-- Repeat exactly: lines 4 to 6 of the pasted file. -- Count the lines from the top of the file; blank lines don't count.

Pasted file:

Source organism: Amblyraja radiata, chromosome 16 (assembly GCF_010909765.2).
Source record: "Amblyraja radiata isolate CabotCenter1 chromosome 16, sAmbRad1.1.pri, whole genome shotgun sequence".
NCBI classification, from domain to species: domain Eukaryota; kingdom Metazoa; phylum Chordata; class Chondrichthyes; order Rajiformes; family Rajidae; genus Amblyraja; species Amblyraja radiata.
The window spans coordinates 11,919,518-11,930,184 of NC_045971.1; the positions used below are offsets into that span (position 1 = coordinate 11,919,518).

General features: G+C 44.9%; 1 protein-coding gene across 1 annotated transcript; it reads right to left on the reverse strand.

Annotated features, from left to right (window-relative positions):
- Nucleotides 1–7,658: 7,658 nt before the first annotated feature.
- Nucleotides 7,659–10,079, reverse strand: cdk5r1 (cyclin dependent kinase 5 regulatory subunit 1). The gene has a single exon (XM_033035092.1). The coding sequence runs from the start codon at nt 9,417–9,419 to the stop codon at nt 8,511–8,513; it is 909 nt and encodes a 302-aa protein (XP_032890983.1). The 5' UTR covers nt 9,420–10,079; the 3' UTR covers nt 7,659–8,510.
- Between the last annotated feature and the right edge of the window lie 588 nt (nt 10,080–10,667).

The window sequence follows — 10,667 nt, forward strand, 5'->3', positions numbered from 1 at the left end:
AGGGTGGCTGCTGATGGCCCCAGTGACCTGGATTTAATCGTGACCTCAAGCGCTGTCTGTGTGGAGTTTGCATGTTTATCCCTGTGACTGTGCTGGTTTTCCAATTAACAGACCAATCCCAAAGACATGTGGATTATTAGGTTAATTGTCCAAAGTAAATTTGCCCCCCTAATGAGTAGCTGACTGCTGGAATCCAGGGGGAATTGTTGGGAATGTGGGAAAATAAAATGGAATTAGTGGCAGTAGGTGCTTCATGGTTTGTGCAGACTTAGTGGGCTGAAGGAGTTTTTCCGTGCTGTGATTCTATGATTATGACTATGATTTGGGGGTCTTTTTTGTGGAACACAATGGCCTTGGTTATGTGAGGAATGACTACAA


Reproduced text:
The window spans coordinates 11,919,518-11,930,184 of NC_045971.1; the positions used below are offsets into that span (position 1 = coordinate 11,919,518).

General features: G+C 44.9%; 1 protein-coding gene across 1 annotated transcript; it reads right to left on the reverse strand.

Annotated features, from left to right (window-relative positions):